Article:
Radiation Biology of the Fetal and Juvenile Mammal.

Raymond L. Teplitz, MD
Arch Intern Med. 1971;127(1):160. doi:10.1001/archinte.1971.00310130164034.
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No diminished interest in the biological effects of irradiation has occurred since Muller demonstrated the mutagenic potentialities of x-rays. This volume is a collection of papers presented at the Ninth Annual Hanford Biology Symposium, Radiation Biology of the Fetal and Juvenile Mammal, cosponsored by Battelle Memorial Institute/Pacific Northwest Laboratories and the US Atomic Energy Commission.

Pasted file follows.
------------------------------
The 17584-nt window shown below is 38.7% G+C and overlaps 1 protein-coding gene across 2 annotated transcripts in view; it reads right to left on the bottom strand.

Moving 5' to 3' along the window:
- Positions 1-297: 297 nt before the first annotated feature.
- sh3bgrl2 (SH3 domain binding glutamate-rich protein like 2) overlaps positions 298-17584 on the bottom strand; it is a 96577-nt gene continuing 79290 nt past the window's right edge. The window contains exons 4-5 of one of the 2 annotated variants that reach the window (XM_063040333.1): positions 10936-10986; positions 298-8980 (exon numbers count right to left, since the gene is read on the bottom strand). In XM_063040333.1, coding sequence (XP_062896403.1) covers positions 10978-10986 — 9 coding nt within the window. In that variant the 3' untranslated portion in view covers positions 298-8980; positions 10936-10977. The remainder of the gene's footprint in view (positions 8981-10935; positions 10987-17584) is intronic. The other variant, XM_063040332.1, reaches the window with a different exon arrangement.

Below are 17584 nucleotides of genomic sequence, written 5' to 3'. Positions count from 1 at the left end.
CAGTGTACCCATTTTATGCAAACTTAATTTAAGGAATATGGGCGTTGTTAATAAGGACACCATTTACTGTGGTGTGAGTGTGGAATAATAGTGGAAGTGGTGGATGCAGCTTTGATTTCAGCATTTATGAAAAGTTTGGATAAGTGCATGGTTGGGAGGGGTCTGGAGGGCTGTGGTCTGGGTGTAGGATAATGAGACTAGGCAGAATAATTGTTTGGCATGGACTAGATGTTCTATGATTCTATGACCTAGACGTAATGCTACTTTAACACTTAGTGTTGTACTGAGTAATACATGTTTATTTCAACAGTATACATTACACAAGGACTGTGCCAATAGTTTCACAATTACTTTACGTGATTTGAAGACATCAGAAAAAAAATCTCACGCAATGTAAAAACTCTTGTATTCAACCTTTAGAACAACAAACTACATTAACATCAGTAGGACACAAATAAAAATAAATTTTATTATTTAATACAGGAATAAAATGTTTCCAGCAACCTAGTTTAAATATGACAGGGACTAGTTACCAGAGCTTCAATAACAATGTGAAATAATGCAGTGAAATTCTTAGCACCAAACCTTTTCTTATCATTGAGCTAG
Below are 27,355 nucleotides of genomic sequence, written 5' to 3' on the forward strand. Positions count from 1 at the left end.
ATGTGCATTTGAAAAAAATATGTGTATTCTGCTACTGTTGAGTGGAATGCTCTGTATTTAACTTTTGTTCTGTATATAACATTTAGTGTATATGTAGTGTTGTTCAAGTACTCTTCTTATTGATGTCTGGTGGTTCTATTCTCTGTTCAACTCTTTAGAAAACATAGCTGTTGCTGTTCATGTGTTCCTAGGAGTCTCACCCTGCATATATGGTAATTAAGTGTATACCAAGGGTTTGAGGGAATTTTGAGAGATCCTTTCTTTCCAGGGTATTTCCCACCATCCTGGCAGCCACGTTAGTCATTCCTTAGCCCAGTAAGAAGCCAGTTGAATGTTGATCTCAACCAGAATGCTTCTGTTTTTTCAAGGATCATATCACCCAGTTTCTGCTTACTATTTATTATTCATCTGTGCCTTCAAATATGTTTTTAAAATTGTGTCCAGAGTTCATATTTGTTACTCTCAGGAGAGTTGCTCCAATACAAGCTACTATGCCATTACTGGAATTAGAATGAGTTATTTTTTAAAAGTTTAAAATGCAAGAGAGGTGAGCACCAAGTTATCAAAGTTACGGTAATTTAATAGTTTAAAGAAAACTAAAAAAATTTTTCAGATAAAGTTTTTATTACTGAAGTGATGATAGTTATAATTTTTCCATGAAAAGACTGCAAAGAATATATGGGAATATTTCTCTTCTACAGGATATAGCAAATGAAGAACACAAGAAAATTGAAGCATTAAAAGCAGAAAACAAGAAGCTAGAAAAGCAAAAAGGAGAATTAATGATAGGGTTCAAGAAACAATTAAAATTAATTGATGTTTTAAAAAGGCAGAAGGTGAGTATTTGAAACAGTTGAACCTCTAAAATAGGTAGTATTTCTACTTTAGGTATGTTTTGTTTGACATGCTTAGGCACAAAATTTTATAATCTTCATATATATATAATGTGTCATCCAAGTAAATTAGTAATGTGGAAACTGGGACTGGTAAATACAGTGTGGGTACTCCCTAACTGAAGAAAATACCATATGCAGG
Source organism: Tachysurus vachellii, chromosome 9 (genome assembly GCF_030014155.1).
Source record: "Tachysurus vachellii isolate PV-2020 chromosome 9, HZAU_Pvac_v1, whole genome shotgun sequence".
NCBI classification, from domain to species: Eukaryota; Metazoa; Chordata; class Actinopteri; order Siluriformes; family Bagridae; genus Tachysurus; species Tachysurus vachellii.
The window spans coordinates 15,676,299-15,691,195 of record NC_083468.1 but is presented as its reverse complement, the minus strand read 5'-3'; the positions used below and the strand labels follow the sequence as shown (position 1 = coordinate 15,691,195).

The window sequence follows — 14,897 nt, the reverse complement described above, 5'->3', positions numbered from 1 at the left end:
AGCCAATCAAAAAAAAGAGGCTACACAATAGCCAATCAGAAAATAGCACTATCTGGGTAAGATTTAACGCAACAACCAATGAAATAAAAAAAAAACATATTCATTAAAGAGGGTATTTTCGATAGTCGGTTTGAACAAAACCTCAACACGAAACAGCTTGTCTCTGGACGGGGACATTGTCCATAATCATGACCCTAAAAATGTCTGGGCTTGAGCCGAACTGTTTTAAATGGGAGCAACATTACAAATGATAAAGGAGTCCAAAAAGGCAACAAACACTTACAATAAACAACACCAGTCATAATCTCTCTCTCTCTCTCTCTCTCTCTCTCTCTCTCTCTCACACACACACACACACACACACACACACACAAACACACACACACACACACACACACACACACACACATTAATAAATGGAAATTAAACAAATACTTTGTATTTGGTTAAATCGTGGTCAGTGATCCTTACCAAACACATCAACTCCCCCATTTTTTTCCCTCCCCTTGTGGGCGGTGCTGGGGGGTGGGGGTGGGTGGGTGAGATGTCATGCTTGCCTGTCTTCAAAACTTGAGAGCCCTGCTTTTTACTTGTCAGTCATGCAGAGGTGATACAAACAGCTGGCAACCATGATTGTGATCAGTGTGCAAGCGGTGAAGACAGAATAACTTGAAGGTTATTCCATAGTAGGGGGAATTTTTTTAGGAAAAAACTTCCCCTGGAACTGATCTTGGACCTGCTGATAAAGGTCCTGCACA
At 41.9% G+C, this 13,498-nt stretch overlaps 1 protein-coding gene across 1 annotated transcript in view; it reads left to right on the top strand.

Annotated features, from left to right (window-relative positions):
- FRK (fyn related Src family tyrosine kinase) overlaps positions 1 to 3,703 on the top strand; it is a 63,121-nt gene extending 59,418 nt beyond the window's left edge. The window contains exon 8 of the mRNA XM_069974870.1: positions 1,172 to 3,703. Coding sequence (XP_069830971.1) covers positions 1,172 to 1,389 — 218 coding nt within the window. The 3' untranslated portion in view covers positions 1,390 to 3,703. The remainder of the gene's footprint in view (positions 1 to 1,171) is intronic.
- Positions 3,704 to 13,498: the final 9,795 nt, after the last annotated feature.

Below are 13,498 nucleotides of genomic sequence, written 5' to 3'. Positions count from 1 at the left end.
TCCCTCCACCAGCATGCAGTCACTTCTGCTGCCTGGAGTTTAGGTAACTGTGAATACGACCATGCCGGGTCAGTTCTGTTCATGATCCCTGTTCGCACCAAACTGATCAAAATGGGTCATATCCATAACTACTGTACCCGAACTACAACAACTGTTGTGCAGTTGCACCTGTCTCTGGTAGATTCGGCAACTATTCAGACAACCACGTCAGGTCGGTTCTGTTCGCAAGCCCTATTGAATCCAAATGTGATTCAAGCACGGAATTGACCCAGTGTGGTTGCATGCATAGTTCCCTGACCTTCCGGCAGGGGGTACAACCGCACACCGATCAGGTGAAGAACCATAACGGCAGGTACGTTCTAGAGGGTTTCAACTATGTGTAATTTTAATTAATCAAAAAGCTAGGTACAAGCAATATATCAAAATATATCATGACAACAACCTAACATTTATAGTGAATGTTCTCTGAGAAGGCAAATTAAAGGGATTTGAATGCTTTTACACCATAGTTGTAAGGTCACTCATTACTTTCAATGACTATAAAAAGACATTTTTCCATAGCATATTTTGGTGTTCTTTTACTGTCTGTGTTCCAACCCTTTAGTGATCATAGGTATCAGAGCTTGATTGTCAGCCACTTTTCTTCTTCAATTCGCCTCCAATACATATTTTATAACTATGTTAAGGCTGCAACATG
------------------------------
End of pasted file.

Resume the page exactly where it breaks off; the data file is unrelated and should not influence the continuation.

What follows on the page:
There are nearly 90 reports in just over 1,000 pages, excluding remarks of the chairmen. The reports are, therefore, generally brief. It is this necessity for brevity which may be responsible for the uneven character of the papers. More extensive development of papers could well have made many more informative.

As a mutagen, ionizing radiation has potential for disease production via several effects. By solitary geneeffects it may simulate hereditary disorders, or by another mechanism affect karyokinesis and produce cytogenetic abnormalities. Effects on genes during development implies the potential for diverting differentiation. And, finally, there


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